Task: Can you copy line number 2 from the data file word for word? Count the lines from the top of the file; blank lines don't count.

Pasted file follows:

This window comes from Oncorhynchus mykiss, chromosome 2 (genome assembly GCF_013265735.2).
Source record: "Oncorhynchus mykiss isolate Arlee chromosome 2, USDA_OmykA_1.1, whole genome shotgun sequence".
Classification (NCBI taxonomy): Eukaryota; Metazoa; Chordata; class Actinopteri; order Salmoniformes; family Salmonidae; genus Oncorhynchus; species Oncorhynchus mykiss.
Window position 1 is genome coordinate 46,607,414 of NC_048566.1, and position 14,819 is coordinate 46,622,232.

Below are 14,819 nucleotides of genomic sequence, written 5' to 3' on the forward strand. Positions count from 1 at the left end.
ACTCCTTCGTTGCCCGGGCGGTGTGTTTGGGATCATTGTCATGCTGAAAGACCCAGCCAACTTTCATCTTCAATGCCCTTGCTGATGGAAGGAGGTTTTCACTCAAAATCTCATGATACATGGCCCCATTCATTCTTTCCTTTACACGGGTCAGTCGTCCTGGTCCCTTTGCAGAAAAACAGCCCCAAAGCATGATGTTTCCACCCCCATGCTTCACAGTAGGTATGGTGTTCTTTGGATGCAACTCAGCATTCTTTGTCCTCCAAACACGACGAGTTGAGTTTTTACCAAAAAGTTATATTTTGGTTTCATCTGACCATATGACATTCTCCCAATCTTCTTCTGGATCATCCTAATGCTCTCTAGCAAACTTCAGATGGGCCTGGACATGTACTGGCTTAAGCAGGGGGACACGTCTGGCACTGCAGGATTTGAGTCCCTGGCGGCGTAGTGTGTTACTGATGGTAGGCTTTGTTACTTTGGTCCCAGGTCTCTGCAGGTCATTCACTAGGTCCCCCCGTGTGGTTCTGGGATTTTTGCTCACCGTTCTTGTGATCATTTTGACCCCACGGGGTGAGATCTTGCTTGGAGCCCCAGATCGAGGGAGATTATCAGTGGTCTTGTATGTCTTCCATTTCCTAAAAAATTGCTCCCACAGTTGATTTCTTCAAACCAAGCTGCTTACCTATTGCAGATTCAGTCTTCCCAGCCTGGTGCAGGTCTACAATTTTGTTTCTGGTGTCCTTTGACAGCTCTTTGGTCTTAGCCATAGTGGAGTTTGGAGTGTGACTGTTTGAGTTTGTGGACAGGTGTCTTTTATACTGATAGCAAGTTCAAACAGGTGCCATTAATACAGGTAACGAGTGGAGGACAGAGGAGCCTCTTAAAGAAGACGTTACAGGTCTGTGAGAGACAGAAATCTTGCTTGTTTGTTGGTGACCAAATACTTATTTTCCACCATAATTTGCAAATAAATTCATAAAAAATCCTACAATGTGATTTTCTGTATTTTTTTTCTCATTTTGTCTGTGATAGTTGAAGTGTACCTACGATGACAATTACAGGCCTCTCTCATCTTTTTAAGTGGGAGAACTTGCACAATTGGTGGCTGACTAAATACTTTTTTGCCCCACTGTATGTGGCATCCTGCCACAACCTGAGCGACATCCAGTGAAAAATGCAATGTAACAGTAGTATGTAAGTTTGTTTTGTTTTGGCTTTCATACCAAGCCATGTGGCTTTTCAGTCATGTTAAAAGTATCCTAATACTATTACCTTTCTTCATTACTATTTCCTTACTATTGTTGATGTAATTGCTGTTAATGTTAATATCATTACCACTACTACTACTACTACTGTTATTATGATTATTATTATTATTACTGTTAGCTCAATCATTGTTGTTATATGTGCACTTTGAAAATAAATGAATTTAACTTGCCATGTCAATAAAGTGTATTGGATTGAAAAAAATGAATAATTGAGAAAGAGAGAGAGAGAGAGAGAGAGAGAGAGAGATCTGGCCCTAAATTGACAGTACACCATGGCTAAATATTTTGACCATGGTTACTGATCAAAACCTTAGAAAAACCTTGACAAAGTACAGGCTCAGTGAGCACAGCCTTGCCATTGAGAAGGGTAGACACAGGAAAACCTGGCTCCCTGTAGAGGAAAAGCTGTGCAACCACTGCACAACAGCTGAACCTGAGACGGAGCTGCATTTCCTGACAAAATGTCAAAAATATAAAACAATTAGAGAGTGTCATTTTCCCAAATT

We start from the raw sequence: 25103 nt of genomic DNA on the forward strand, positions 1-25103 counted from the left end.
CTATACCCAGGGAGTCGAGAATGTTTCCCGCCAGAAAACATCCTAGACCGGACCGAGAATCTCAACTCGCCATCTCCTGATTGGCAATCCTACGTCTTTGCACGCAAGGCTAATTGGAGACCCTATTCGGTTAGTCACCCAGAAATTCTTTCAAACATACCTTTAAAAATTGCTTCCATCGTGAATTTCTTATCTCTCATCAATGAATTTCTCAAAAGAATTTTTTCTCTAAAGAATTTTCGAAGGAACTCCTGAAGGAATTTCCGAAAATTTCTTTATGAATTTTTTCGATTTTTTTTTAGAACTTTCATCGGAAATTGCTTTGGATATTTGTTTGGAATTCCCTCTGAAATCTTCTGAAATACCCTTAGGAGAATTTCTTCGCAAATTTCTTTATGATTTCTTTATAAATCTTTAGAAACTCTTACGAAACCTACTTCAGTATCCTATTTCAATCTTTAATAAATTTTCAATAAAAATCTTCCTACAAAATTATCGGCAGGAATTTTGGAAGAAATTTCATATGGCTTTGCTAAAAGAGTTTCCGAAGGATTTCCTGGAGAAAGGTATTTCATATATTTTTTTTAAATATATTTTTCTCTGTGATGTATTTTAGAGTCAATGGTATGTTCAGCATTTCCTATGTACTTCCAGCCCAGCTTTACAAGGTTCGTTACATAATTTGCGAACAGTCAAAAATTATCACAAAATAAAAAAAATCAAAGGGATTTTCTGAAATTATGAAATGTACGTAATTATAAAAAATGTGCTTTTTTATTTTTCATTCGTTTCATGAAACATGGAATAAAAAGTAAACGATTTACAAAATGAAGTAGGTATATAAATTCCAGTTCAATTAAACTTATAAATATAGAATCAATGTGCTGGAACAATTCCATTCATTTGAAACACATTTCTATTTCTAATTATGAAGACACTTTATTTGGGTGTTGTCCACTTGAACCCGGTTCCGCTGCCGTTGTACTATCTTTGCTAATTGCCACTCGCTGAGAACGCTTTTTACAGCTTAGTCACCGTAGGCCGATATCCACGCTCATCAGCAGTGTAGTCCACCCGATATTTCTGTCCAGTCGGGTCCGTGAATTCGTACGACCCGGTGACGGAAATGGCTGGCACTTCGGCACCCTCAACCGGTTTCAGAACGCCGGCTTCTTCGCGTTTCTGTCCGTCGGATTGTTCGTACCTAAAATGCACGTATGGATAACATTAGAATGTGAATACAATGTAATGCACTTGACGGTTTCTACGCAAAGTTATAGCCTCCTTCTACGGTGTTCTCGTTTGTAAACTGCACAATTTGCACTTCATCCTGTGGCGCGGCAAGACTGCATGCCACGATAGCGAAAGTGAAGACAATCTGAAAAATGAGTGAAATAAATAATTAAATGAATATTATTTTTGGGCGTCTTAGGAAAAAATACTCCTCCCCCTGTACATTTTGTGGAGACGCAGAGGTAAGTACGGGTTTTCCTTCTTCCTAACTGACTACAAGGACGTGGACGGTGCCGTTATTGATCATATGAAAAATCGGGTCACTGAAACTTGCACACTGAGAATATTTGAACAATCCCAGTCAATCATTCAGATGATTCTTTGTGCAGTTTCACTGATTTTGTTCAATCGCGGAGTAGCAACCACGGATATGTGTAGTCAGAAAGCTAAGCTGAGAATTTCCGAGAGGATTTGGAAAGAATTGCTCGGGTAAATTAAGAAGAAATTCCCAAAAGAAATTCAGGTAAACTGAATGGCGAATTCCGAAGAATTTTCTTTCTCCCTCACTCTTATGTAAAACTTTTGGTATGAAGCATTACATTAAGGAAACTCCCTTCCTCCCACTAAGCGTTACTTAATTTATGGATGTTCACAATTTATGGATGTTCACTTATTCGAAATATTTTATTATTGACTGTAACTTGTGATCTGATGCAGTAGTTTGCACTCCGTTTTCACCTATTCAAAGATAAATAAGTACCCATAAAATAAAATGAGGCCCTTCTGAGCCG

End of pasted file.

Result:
Source record: "Oncorhynchus mykiss isolate Arlee chromosome 2, USDA_OmykA_1.1, whole genome shotgun sequence".